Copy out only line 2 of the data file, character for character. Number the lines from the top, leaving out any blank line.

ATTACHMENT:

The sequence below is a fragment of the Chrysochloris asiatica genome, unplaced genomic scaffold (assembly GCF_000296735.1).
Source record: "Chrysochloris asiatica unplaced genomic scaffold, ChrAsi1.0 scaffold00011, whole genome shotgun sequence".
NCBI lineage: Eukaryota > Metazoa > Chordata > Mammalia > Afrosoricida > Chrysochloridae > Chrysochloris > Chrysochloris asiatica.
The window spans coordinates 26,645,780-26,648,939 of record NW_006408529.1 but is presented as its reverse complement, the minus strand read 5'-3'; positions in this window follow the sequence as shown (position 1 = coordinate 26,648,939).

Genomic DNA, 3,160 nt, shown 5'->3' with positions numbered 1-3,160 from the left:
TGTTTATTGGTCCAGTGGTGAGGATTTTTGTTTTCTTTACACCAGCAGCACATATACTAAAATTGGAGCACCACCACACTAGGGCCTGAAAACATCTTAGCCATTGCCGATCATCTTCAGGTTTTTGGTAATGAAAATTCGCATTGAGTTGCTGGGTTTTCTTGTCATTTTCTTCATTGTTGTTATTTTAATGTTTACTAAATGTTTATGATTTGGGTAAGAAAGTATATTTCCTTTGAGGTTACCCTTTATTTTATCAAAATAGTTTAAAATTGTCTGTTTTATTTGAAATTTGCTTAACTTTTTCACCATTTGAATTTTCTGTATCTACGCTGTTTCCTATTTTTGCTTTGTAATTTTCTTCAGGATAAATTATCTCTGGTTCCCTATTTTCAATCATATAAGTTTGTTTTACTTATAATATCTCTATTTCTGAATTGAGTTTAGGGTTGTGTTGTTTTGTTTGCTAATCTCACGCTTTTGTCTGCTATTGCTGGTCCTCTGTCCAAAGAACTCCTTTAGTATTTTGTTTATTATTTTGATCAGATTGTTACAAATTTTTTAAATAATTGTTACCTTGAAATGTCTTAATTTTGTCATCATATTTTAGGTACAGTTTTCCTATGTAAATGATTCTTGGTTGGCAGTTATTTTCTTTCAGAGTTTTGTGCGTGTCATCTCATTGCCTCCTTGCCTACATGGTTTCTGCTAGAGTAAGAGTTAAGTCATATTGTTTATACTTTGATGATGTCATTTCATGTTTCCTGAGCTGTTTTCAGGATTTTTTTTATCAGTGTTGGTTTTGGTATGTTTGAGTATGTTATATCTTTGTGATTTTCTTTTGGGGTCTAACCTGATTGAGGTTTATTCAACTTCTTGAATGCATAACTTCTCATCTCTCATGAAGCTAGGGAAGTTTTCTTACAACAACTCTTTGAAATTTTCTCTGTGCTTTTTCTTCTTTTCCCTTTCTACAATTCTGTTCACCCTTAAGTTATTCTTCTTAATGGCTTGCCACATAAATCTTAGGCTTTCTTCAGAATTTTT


Source record: "Chrysochloris asiatica unplaced genomic scaffold, ChrAsi1.0 scaffold00011, whole genome shotgun sequence".